The Capper Nomads Europe Adventure travel blog

Convento de Cristo

The ornate entrance

One of the many cloisters

Looking along the cloister

Work going on in the Charola

The spendid archway to the Charola

Another cloister

Detailed stone work

The famous windows

Close up on the bottom window

Close up on the top window

Yet another cloister

Final cloister

Cross on the entrance to the square in Fatima

The basilica and surrounding square Fatima

Looking to the basilica from the new church

Inside the new church which seats 9,000

Close up on the basilica

After another day of heavy rain we headed out to Tomar using the excellent Portuguese motorways. At Tomar is the Convento de Cristo which was founded in 1162 by Gualdim Pais the first Master of the Knights Templar. The main objective of the Order of the Knights Templars was to expel the Moors from Spain and Portugal. Convento de Cristo was the headquarters of the Order and their successors, the Order of Christ (1320 AD), acting as both a religious and military centre. Over time successive Grand Masters expanded the convent to reflect their wealth, power and prestige. It became a monastic community in the 16th century.

It was certainly an impressive place although now showing its age. It was unfortunate that the main centre of the complex the Charola, the 12th century rotunda temple used for worship by the knights was currently swathed in scaffolding due to an extensive restoration project. From what we could see and from a display of photographs this sixteen-sided chapel with a high central altar is magnificent. Two other aspects of the convento which were impressive were firstly the number of cloisters mainly added in the 15th and 16th centuries and the outstanding external facade of the windows of the chapterhouse. These windows were encrusted by elaborate carved stonework with a maritime theme in memorial to the sailors who established the Portuguese.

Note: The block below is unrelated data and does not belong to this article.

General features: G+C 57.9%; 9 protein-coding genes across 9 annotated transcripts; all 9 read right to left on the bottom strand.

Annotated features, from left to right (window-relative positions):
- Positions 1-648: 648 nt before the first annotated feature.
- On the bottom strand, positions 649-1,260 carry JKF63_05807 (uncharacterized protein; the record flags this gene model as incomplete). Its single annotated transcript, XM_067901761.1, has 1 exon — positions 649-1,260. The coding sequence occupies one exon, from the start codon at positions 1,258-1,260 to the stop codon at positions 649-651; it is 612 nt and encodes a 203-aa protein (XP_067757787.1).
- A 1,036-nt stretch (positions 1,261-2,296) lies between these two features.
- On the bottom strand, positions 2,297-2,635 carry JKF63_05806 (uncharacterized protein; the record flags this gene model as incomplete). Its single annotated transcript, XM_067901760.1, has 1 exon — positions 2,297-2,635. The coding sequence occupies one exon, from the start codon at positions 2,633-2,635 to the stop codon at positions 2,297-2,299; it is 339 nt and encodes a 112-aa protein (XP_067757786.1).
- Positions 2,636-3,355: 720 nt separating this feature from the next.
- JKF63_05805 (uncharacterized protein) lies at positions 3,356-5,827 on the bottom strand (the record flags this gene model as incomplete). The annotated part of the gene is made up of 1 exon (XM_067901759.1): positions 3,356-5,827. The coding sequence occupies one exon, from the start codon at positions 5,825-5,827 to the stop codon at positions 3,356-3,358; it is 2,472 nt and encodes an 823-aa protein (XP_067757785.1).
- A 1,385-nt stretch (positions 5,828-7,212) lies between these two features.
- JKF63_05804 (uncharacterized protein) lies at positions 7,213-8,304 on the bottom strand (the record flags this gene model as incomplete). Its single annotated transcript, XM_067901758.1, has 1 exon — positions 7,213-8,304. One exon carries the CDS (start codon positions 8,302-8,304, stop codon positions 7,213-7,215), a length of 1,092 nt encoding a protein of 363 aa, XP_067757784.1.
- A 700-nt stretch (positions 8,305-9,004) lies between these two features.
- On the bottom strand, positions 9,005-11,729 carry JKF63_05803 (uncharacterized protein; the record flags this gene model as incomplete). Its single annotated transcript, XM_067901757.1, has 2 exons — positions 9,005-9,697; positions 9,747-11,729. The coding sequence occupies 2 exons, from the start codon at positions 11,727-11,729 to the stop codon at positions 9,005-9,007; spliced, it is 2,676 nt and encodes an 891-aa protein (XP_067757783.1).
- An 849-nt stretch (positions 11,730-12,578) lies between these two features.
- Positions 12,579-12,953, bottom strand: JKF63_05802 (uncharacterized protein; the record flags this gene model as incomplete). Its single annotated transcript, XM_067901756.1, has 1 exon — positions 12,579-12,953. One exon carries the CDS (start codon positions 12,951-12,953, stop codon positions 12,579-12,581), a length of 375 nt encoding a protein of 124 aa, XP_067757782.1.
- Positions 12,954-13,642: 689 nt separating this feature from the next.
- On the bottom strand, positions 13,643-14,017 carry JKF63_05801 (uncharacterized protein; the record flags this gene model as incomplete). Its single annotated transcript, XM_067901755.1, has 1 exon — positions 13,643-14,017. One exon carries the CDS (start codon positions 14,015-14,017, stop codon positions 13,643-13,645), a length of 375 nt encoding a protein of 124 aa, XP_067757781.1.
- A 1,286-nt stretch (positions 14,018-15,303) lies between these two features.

After leaving the Convento de Cristo in Tomar we headed to Fatima for a slightly different experience.

Fatima is the major place of Roman Catholic pilgrimage in Portugal. Its fame is based on a series of six supposed apparitions of the Virgin Mary to three village children the first in May 1917. Seeing the Fatima of today is like seeing Salt Lake City but the Roman Catholic kind. Approaching from the extensive car parking facility you are confronted by a huge esplanade, supposedly capable of holding more than a million people. At one end is the basilica at the other end is the modern circular church called Igreja de Santissima Trindade which according to our guide book can hold 9,000 people. There is also the Chapel of the Apparitions which marks the place where supposedly the Virgin Mary appeared. There were a few tourists around but we found it difficult to imagine the crowds in May and October when the annual pilgrimages take place. Certainly a place we wouldn’t want to be either for the crowds or from a belief point of view. We realised as we walked back to the car we realised from signs that we should not have walked Daisy through the esplanade. Never mind she is as much a creature of God as any human!

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